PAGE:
Leonardo Bolivar has been growing coffee for over 50 years. His farm, La Guirnalda is a 2.5-hectare farm primarily planted of Castillo and Colombia varieties, interlaced with plantain and citrus trees. Like many farmers in his region, Leanardo comes from a long history of farmers. He hoped that the tradition of farming would be carried on by his five children, but like many of their generation, only one is interested in continuing with the production of coffee. In the future, farms much like La Guirnalda may see a labor shortage due to the falling prices of the commodity market, as well as smaller yields due to climate change. These issues will force the few in the generation who stay to innovate new ways of producing coffee. As farms join programs like Neighbors and Crops, they gain access to resources and teams that will aid them in continued innovation and crop improvement. Organic practices and agronomy consultation allow farms to be prepared as leaf rust and other blights move through their area, which could have otherwise wiped out a fragile ecosystem…
“This process brings out bright tropical notes which are mixed with a distinct sensation of lactic and tartaric acids and a large, full, velvety body. It is a sensorial experience unlike anything else.” - La Palma Y El Tucan
This process is unlike anything that is being done today. Each season we have the unique pleasure of cupping experiments and production lots that La Palma produces. A few harvests ago they began experimenting with this Bioinnovation on their high-end competition lots, which were intriguing and wild on the cupping table. After a few seasons of experience, they've branched into larger lots of their Bioinnovation like this Neighbors and Crops lot.
This washed process starts out like many lots at La Palma, with a 100-hour limited oxygen fermentation. This stage becomes the main catalyst of flavor transformation of the Bioinnovation process, with the addition of their unique substrate that is added. Each fermentation is unique, with the substrate containing parts of each lot harvested. After the 100 hour fermentation, this coffee is depulped and washed much like the traditional washed coffees of this region. The impact that the pre-fermentation has is profound, transforming this washed coffee into a complex and heavy-bodied cup.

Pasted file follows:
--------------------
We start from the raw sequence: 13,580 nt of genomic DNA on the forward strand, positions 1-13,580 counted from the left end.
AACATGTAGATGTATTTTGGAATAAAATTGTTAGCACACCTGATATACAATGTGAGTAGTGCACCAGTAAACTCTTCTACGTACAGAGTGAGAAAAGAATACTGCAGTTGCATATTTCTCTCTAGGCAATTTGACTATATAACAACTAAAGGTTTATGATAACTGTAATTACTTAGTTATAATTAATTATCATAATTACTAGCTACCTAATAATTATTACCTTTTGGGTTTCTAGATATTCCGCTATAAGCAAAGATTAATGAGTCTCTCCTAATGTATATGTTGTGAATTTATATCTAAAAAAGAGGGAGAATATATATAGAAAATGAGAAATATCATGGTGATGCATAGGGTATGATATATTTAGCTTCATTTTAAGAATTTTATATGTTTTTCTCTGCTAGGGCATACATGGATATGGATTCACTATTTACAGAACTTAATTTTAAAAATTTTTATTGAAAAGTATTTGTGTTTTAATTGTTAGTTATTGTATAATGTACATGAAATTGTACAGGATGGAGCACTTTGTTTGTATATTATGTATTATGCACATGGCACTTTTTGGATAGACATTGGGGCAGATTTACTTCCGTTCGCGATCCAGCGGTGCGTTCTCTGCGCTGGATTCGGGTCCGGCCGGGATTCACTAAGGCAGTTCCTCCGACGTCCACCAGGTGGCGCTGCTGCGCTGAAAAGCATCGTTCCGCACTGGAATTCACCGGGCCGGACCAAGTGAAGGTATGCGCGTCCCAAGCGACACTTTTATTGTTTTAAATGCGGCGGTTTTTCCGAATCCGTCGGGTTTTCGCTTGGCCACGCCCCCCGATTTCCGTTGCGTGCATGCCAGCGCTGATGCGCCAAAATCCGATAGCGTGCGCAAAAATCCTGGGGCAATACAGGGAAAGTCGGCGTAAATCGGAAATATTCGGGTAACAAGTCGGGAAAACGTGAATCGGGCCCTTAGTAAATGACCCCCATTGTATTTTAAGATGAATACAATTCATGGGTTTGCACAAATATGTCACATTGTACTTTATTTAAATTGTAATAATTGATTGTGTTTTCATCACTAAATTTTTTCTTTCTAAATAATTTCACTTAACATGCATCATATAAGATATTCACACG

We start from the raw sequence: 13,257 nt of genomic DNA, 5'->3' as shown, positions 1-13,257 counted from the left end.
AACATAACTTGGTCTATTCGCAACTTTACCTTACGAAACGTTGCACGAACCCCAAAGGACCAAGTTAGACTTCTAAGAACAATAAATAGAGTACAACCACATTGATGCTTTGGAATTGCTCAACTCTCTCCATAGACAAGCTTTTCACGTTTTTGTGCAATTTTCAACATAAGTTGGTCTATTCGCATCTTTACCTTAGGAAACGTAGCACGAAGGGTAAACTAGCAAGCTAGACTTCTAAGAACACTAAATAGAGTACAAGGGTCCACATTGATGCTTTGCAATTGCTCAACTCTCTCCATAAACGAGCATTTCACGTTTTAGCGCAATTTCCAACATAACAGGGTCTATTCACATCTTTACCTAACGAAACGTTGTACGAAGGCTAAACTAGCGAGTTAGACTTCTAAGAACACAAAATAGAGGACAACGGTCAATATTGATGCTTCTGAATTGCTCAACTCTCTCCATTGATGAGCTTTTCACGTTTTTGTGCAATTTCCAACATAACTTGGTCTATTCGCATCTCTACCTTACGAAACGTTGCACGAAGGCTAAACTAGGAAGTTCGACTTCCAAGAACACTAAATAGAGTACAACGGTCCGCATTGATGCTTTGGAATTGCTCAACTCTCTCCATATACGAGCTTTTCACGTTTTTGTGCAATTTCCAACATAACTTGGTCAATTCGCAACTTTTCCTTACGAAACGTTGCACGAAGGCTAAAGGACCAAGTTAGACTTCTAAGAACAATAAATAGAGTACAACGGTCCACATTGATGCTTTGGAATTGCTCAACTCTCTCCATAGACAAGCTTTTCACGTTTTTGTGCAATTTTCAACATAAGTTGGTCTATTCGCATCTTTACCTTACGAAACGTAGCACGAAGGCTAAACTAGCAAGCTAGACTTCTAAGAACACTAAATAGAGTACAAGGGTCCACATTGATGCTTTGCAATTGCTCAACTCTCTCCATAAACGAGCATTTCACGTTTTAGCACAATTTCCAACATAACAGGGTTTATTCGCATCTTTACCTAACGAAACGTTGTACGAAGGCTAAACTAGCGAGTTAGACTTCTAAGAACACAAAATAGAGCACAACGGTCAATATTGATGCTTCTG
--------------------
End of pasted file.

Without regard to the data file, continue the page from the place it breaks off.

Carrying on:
LA PALMA Y EL TUCÁN
La Palma y El Tucán. The name has become synonymous with high-quality competition-grade coffees, but for our green buyer, it means another thing: home. Dakota spent three months living in one of the nine cabins built on the grounds of La Palma Y El Tucán, working alongside the team there to facilitate a coffee experience unlike any other for guests visiting the farm. During his time there, he experienced their dedication to quality and the constant innovation taking place in all aspects of the farm. The guidance and teaching from each of La Palma's staff members were integral to leading Dakota to the Onyx team, who has had a relationship with La Palma y El Tucán since early 2013.
Felipe and Elisa started La Palma y El Tucán with the vision to produce small, perfect quantities of some of the world's favorite coffee varieties. The farm has a unique layout with each variety planted in an artful way that encourages exceptional production and is also beautiful. The coffee is picked as it ripens by a team of women whose job it is to choose only the best cherries, making pass after pass, day after day. La Palma's farming practices and their wet mill is designed to showcase how fermentation can encourage coffees to create flavors you could only dream of.
In the last few years, they've started a project called Neighbors & Crops, a program that consists of buying coffee from the surrounding farms and processing it in their state-of-the-art mill. By teaching agronomy, cherry selection, and giving organic fertilizer to neighbors, they have lifted both the quality of life and quality of coffee in their region. This coffee is the product of that partnership.